p.D266N 2 1
p.Q111X 1 0
R220X 0 1
T141I 0 1
W226R 0 1
Y365X 0 2
Extracardiac manifestations
Acroparesthesia 5/14 5/19
Skin (hypohidrosis) 5/14 8/19
Ears (tinnitus, vertigo) 4/14 8/19
Abdominal pain 5/14 6/19
Diarrhea 6/14 7/19
Proteinuria 8/14 12/19
Renal disease 1/14 8/19
Abnormal brain scan results 1/14 10/19
Peripheral neuropathy 1/14 5/19
Cardiac manifestations
Bradycardia 4/14 9/19
Arrhythmia 0/14 5/19
Heart disease 0/14 5/19

Heart rate < 60 beats/min.

Irregular rhythm.

Demographic and LV echocardiographic parameters among the Fabry subgroups and controls are listed in Table 2 . Fabry patients with LVH were older and had a male predominance compared with those without LVH. There was no difference in LVEF between groups.

Table 2

Demographics, LV size, and systolic function among the groups

Variable Controls to group
without LVH ( n = 28)
Fabry patients
without LVH ( n = 14)
Controls to group with
LVH ( n = 38)
Fabry patients with LVH
( n = 19)
Age (y) 34 ± 10 34 ± 10 44 ± 10 44 ± 10
Men 36% 36% 74% 74%
Body surface area (m 2 ) 1.8 ± 0.2 1.7 ± 0.2 1.9 ± 0.2 1.9 ± 0.2
Systolic blood pressure (mm Hg) 117 ± 12 120 ± 10 119 ± 13 124 ± 15
Diastolic blood pressure (mm Hg) 72 ± 9 76 ± 11 75 ± 8 80 ± 10
Mean arterial pressure (mm Hg) 87 ± 9 91 ± 10 90 ± 9 95 ± 10
Heart rate (beats/min) 72 ± 13 68 ± 12 68 ± 7 68 ± 13
Interventricular septal wall thickness (mm) 9.0 ± 1.5 8.6 ± 1.3 9.5 ± 1.8 15.0 ± 2.8 ,
Posterior wall thickness (mm) 9.0 ± 1.6 9.1 ± 1.5 9.3 ± 1.6 14.2 ± 3.1 ,
Fractional shortening (%) 39.9 ± 6.1 42.0 ± 6.1 36.2 ± 7.6 43.5 ± 7.2
Relative wall thickness (cm) 0.37 ± 0.07 0.39 ± 0.07 0.38 ± 0.06 0.61 ± 0.18 ,
2D area-length LV mass (g/m 2 ) 66.3 ± 17.4 77.1 ± 16.8 71.7 ± 16.9 121.3 ± 19.6 ,
LVEF (%) 60 ± 3 60 ± 2 59 ± 5 61 ± 5

Data are expressed as mean ± SD or as percentages. Univariate analysis of variance (general linear model) adjusted for age and gender.

P < .05 versus controls and P < .05 versus Fabry patients without LVH (age and gender adjusted).

Doppler Parameters

Traditional Doppler parameters are listed in Table 3 . The majority (79%) of Fabry patients with LVH had diastolic dysfunction (normal in 18%, impaired relaxation in 77%, pseudonormal in 6%, restrictive in none). In contrast, only 7% had diastolic dysfunction in the Fabry group without LVH (normal in 93%, impaired relaxation in 7%, pseudonormal or restrictive in none). Importantly, in those without LVH, E′ velocities were similar to those in controls. Control subjects had a 4% and 8% incidence of diastolic dysfunction (all impaired relaxation; none pseudonormal or restrictive).

Table 3

Doppler parameters among the groups

Variable Controls to group without LVH ( n = 28) Fabry patients without LVH
( n = 14)
Controls to group
with LVH ( n = 38)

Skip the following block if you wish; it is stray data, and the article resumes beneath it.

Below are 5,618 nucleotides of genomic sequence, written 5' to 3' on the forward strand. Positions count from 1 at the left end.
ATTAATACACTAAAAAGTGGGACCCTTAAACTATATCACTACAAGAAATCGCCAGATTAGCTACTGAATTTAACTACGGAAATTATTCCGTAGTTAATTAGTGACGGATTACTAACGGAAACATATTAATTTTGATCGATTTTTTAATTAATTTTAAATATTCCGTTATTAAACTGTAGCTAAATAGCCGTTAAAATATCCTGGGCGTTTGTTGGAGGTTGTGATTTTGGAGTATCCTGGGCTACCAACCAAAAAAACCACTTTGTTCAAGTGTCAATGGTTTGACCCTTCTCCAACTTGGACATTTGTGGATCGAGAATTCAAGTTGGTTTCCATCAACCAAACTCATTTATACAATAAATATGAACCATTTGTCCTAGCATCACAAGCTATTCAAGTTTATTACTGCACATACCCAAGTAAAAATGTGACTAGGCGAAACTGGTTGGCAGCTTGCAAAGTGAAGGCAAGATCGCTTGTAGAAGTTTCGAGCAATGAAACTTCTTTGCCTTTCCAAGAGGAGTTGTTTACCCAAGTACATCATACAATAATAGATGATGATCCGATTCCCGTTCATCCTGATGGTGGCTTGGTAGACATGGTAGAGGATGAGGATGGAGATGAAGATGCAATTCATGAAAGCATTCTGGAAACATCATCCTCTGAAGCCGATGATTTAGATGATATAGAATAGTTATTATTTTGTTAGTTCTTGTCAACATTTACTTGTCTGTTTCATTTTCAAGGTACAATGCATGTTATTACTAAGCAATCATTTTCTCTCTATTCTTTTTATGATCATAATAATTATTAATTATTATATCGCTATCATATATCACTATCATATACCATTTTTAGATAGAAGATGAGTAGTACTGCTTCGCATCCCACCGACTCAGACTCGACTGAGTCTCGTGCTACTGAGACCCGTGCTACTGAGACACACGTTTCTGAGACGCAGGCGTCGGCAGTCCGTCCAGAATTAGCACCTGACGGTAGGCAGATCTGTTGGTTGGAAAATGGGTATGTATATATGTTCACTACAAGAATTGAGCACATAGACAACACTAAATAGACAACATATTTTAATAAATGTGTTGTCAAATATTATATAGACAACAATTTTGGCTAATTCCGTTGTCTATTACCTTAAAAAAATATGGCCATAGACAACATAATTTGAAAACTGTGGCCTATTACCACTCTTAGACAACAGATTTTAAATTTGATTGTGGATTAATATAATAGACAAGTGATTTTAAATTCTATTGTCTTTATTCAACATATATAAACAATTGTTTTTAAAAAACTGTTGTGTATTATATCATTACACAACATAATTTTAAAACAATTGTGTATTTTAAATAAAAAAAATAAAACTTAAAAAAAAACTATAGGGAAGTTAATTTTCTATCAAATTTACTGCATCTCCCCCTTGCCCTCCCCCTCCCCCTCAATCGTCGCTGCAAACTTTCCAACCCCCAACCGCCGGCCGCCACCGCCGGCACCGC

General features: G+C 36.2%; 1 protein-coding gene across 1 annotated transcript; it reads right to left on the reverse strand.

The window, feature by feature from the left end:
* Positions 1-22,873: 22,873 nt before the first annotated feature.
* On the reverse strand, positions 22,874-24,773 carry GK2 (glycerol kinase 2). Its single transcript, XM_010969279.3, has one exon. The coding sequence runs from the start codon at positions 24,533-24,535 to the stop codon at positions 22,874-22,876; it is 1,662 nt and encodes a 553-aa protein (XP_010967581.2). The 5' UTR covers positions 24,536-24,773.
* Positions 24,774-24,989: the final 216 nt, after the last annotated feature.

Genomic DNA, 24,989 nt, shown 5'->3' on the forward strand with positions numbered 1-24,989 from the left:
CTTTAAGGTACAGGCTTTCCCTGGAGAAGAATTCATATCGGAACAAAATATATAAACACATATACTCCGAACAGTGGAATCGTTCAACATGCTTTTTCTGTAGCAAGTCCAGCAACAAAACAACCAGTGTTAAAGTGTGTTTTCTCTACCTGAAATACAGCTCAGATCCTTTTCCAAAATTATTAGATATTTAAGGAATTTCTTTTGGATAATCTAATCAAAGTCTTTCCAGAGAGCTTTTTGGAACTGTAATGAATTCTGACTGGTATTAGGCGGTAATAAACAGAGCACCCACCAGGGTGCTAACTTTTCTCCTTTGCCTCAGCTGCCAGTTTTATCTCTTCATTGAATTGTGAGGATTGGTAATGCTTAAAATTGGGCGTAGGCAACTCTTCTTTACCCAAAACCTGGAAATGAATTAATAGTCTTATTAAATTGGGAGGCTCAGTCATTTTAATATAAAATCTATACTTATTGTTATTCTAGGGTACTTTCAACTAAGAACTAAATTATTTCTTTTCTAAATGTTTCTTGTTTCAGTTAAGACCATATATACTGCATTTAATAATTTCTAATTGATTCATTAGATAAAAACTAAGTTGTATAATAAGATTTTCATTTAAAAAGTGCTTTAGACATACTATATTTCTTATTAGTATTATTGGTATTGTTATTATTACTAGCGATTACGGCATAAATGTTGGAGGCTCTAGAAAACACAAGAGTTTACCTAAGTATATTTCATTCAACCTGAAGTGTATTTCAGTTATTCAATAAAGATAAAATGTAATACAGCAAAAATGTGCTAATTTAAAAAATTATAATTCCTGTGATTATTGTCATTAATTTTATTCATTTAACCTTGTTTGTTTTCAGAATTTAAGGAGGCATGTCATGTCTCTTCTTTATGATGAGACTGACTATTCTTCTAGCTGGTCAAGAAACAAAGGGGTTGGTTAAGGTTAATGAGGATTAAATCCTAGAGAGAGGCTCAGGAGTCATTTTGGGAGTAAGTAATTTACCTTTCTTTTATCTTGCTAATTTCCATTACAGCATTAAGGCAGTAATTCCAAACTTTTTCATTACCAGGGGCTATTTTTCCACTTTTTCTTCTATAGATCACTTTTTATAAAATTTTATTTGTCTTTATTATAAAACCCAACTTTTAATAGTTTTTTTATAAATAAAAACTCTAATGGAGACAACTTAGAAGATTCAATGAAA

Fabry patients with LVH
( n = 19)
Mitral inflow
E-wave velocity (cm/sec) 0.77 ± 0.12 0.84 ± 0.17 0.72 ± 0.14 0.85 ± 0.16
A-wave velocity (cm/sec) 0.52 ± 0.15 0.58 ± 0.15 0.57 ± 0.15 0.68 ± 0.16
E/A ratio 1.6 ± 0.4 1.6 ± 0.6 1.3 ± 0.4 1.3 ± 0.4
Deceleration time (msec) 198 ± 43 178 ± 21 206 ± 37 222 ± 34
Atrial fraction (%) 31.7 ± 9.1 30.1 ± 6.3 35.2 ± 7.2 34.7 ± 8.2
Atrial ejection force (kdyne/m 2 ) 10.6 ± 6.5 13.0 ± 7.5 13.4 ± 7.7 24.3 ± 14.4
Pulmonary vein
Systolic velocity (cm/sec) 0.50 ± 0.09 0.50 ± 0.10 0.50 ± 0.08 0.56 ± 0.13
Diastolic velocity (cm/sec) 0.57 ± 0.12 0.51 ± 0.13 0.48 ± 0.12 0.57 ± 0.16 ,
Systolic/diastolic ratio 0.93 ± 0.3 1.0 ± 0.3 1.1 ± 0.3 1.1 ± 0.3
Systolic fraction (%) 50.7 ± 8.4 56.0 ± 8.0 56.7 ± 9.8 55.0 ± 9.8
Atrial reversal velocity (cm/sec) 0.25 ± 0.06 0.25 ± 0.06 0.23 ± 0.04 0.31 ± 0.12
Atrial reversal duration − A-wave duration (msec) −50 ± 77 −40 ± 25 −50 ± 46 −12 ± 45
Isovolumetric relaxation time (msec) 84 ± 13 86 ± 15 91 ± 12 93 ± 16
Doppler tissue imaging
S’ velocity (cm/sec) 9.0 ± 1.7 8.7 ± 1.5 8.7 ± 1.8 7.7 ± 1.5 ,
E’ velocity (cm/sec) 12.8 ± 2.6 12.2 ± 2.4 11.4 ± 3.1 8.1 ± 2.2 ,
E/E′ ratio 6.3 ± 1.7 7.1 ± 1.7 6.5 ± 1.6 11.0 ± 3.1 ,
A′ velocity (cm/sec) 9.2 ± 1.6 8.3 ± 1.4 9.4 ± 1.7 9.4 ± 2.0
Diastolic dysfunction 4% 7% 8% 79% ,

Data are expressed as mean ± SD or as percentages.

P < .05 versus controls and P < .05 versus Fabry patients without LVH (age and gender adjusted).

Fabry patients with LVH had a higher atrial ejection force compared with both the control group and Fabry patients without LVH ( Table 3 ). Pulmonary vein flow systolic and atrial reversal velocities were significantly higher in Fabry patients with LVH compared with the other groups. Additionally, the Fabry subgroup with LVH had a greater difference between atrial reversal duration and mitral A-wave duration. Fabry patients with LVH had lower S′ and E′ velocities, with a corresponding increase in E/E′ ratio, compared with patients without LVH and controls.

LA Volumes and Phasic Function

LA maximum, pre- A-wave, total emptying, and active emptying volumes were significantly increased in both Fabry groups compared with controls ( Table 4 ). LA enlargement was present in patients with Fabry disease, irrespective of LVH, compared with controls. Passive emptying and total emptying fraction were reduced only in Fabry patients with LVH compared with controls. There were no differences in active emptying fraction among the groups.

Jun 1, 2018 | Posted by in CARDIOLOGY | Comments Off on Left Atrial Enlargement and Reduced Atrial Compliance Occurs Early in Fabry Cardiomyopathy